Back at the Main Aid and I drew Green. Easy loop! I was happy to have the easy loop and set out. I'd grabbed more tater tots and an avocado/hummus wrap at the aid this time. I was also refilling my soft flask every stop and getting some ginger ale as well. The calorie deficit was building. I definitely hadn't done a good job eating the two days before the mountain bike race and I hadn't been able to choke down enough during the race to really keep the stores topped off like needed. I knew that was going to happen, but hey... It's part of a crazy back to back weekend. It was also great training for the longer distances coming up. Green was as easy as I remembered and no time - ultra speaking that is - I'd finished my loop. What would the balls dictate next? Another Red. I thought about overriding it for Orange, but decided not to. Red wasn't that bad. Better to save that override for something else if I needed. A quick stop to tape my heel - I was developing a hot spot on both heels in the same spot, which was a little concerning. I have a few areas that tend to develop hot spots, but the insides of both heels was new. Something to keep an eye on. This time I pulled the poles out when I hit the climb. Much easier! I never really thought I'd be a pole person, but they do serve a purpose. I still need a little practice for running downhill with them - I frequently just hold them so I can use my arms a little better. As I climbed up the last hill on that second red, I was debating. Runner math... I wanted more miles, but I was also really starting to get tired. Sleepy tired, muscularly tired - everything. If I stopped then and headed down, would that be enough? It was tempting. But I hadn't done Orange yet!
When I got to the Main Aid, I scarfed down some more food. Things I don't usually eat during a race, but I was craving calories. The tator tots were hitting the spot and if I'd had a bowl, I would have taken a pile with me on a few laps. The crew at the Main Aid were awesome - they had all the food and drinks ready, were consistently on point for refilling things and just generally there to help us crazy runners. And that was with first trying to hold the canopy down against the wind and then finally giving up on the canopy. I know I said thanks a few times, but should have said it a few more!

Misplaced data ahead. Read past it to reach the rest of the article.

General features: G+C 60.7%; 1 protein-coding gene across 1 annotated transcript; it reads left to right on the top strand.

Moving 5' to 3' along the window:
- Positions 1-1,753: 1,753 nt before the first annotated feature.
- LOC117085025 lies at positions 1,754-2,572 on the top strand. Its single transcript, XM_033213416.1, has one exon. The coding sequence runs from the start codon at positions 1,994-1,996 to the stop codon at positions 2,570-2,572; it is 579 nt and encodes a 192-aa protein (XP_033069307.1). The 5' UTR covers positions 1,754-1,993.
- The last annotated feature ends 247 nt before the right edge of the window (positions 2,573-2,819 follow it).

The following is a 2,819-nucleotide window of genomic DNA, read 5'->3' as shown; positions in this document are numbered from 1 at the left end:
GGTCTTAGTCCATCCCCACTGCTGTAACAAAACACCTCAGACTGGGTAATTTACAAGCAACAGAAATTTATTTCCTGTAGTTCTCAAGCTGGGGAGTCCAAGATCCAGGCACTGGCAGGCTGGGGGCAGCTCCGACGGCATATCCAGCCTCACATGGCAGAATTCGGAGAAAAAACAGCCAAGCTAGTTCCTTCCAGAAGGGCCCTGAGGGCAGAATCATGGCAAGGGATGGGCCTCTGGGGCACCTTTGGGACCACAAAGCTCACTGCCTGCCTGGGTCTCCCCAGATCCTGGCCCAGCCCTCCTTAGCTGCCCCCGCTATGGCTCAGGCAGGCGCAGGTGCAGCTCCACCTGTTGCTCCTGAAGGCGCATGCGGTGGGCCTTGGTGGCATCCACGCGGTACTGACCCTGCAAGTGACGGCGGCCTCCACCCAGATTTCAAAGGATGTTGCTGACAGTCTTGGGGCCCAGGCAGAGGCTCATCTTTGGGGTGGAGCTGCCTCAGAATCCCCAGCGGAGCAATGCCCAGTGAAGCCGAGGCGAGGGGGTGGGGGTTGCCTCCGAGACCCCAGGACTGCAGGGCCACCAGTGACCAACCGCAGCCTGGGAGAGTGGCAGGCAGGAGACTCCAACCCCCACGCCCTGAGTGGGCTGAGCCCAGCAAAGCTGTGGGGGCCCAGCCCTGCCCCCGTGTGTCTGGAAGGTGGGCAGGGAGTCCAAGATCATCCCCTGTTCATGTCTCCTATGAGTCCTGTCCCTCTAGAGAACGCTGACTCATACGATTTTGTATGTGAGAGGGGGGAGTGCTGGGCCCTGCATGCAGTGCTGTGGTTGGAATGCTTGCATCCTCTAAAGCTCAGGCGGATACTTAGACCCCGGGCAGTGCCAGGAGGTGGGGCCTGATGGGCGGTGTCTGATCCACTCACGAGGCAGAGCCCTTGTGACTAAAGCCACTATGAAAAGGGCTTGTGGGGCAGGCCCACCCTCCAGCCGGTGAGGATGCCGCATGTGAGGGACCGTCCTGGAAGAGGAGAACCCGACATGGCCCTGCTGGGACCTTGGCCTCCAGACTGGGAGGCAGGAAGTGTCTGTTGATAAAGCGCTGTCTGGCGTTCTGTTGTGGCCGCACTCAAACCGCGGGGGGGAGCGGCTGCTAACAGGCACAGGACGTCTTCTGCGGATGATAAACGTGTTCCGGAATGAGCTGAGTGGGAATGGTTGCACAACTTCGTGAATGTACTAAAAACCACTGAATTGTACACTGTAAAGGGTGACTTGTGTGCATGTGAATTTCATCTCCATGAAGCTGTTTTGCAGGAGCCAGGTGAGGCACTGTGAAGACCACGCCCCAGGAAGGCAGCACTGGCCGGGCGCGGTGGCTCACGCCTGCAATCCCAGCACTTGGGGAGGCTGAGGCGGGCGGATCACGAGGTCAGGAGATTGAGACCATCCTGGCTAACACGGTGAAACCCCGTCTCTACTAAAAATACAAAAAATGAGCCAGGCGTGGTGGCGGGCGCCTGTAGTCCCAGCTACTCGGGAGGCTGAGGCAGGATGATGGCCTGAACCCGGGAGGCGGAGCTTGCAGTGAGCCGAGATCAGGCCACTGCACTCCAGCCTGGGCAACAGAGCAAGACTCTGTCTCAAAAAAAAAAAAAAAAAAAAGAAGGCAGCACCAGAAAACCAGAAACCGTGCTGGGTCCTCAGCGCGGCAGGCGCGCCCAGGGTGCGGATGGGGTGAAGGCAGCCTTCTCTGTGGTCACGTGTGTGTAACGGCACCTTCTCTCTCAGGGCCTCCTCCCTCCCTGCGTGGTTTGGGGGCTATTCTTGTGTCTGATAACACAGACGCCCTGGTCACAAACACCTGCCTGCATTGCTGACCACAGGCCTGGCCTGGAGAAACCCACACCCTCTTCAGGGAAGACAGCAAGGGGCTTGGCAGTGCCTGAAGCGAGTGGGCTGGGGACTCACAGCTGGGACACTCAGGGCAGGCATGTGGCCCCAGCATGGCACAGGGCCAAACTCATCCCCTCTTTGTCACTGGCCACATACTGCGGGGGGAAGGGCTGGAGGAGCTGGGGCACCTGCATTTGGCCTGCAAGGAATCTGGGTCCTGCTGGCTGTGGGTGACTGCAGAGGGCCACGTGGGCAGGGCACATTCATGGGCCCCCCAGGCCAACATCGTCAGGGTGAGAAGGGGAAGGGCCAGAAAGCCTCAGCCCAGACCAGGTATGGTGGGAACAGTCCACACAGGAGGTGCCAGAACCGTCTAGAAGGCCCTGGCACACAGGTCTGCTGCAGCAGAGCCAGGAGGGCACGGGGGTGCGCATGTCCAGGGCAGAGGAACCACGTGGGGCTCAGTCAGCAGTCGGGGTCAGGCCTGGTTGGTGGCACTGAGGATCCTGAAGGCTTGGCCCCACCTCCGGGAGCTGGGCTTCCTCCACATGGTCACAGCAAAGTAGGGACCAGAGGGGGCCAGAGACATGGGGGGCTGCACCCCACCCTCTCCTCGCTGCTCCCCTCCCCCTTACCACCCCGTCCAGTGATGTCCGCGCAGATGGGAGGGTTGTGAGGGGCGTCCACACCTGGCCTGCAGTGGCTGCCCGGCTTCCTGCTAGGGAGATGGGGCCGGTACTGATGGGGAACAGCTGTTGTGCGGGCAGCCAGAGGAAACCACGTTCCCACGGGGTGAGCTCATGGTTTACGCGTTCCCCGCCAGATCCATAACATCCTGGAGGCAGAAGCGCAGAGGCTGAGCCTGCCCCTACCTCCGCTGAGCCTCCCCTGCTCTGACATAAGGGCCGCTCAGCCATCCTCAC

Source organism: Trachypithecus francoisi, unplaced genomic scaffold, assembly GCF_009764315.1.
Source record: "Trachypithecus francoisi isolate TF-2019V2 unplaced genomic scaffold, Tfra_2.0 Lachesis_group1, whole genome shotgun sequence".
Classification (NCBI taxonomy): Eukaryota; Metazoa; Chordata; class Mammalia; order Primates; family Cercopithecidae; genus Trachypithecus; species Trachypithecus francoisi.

I was still pondering my options when I dug into the bucket. John assured me I would have my 50k if I headed down. I was 6:30 into the race, with 29 miles on my watch. Even if I took out the extra mile I had a buffer. But I still hadn't done Orange. I think I'd already planned on overriding anything I got for Orange when I opened my hand. And for once, the balls played in my favor! I would get one lap of every color. Orange was harder then I though it would be. The start was easy enough - a rolling traverse back along where I'd seen the bear. Then the trail tipped up as we climbed to the top of Belcher Hill. Ouch. I wasn't fast hiking, but I was steady. At the top, the trail merged with Purple. A few runners had called it a day already and were heading back to the finish. My turn would be next. I was pretty happy with how I was feeling - legs were tired, but nothing super sore. Just the hot spots on my feet. I was still running smoothly on the gentle climbs and such, and able to switch into hiking quickly and efficiently.
My Garmin distance was 38.8 miles when I finished in just about 9 hours. My official distance when I add all my loops up was 34.5 miles. So either way I got my 50k. I know I added about a mile in distance from the wrong turn and from the out-house marking and had factored that into my runner math.
Overall, Tommyknocker was a blast. Even with being tired and having a really crazy weekend it was such a fun event. The randomness of the course kept me anticipating returning the Main Aid to see what would come next. The loops were challenging - fun technical running with a boatload of climbing as well. It required a different mindset from most ultras - just being open to the unexpected and dealing with the hand er, ball you drew. Every one I saw looked like they were having fun - even in the middle of mindless tasks like carrying M&Ms with chopsticks. I know I bailed early on the race, but I'd met my distance goal. Better to call it a day early and finish strong then to get greedy and have something happen. Besides, in two weeks I'll be toeing the line at Last Call 50! Race number three...